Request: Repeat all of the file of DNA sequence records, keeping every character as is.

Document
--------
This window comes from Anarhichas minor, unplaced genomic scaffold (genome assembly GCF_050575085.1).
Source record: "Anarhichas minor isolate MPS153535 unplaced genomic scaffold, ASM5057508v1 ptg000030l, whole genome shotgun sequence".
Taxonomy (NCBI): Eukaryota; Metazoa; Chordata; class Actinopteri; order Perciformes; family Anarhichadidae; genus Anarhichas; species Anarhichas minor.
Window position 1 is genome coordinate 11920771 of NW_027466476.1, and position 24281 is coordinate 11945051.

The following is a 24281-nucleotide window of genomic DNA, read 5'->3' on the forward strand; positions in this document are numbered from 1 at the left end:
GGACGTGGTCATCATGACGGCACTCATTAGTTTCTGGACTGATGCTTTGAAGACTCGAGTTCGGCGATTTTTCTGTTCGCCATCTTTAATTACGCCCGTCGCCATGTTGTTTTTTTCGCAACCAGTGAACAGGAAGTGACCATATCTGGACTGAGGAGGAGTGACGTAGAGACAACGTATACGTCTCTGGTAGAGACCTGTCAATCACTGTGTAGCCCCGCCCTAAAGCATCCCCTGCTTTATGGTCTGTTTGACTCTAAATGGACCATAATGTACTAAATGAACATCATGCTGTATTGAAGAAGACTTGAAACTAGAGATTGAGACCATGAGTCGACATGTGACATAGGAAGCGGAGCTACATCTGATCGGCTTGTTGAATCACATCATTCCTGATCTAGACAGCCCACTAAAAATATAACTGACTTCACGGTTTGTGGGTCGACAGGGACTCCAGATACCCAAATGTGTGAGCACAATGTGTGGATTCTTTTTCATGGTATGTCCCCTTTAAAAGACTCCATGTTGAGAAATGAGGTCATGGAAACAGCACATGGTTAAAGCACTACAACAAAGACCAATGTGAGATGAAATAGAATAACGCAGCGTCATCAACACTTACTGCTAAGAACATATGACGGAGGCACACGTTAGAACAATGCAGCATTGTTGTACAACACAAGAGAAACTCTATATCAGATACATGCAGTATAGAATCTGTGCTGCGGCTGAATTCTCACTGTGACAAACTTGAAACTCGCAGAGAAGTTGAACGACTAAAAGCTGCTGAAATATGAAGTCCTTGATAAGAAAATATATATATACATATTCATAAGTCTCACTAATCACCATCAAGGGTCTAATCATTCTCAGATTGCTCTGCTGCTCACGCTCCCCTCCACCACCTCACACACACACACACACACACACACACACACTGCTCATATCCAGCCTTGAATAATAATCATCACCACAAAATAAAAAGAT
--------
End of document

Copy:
This window comes from Anarhichas minor, unplaced genomic scaffold (genome assembly GCF_050575085.1).
Source record: "Anarhichas minor isolate MPS153535 unplaced genomic scaffold, ASM5057508v1 ptg000030l, whole genome shotgun sequence".
Taxonomy (NCBI): Eukaryota; Metazoa; Chordata; class Actinopteri; order Perciformes; family Anarhichadidae; genus Anarhichas; species Anarhichas minor.
Window position 1 is genome coordinate 11920771 of NW_027466476.1, and position 24281 is coordinate 11945051.

The following is a 24281-nucleotide window of genomic DNA, read 5'->3' on the forward strand; positions in this document are numbered from 1 at the left end:
GGACGTGGTCATCATGACGGCACTCATTAGTTTCTGGACTGATGCTTTGAAGACTCGAGTTCGGCGATTTTTCTGTTCGCCATCTTTAATTACGCCCGTCGCCATGTTGTTTTTTTCGCAACCAGTGAACAGGAAGTGACCATATCTGGACTGAGGAGGAGTGACGTAGAGACAACGTATACGTCTCTGGTAGAGACCTGTCAATCACTGTGTAGCCCCGCCCTAAAGCATCCCCTGCTTTATGGTCTGTTTGACTCTAAATGGACCATAATGTACTAAATGAACATCATGCTGTATTGAAGAAGACTTGAAACTAGAGATTGAGACCATGAGTCGACATGTGACATAGGAAGCGGAGCTACATCTGATCGGCTTGTTGAATCACATCATTCCTGATCTAGACAGCCCACTAAAAATATAACTGACTTCACGGTTTGTGGGTCGACAGGGACTCCAGATACCCAAATGTGTGAGCACAATGTGTGGATTCTTTTTCATGGTATGTCCCCTTTAAAAGACTCCATGTTGAGAAATGAGGTCATGGAAACAGCACATGGTTAAAGCACTACAACAAAGACCAATGTGAGATGAAATAGAATAACGCAGCGTCATCAACACTTACTGCTAAGAACATATGACGGAGGCACACGTTAGAACAATGCAGCATTGTTGTACAACACAAGAGAAACTCTATATCAGATACATGCAGTATAGAATCTGTGCTGCGGCTGAATTCTCACTGTGACAAACTTGAAACTCGCAGAGAAGTTGAACGACTAAAAGCTGCTGAAATATGAAGTCCTTGATAAGAAAATATATATATACATATTCATAAGTCTCACTAATCACCATCAAGGGTCTAATCATTCTCAGATTGCTCTGCTGCTCACGCTCCCCTCCACCACCTCACACACACACACACACACACACACACACACTGCTCATATCCAGCCTTGAATAATAATCATCACCACAAAATAAAAAGAT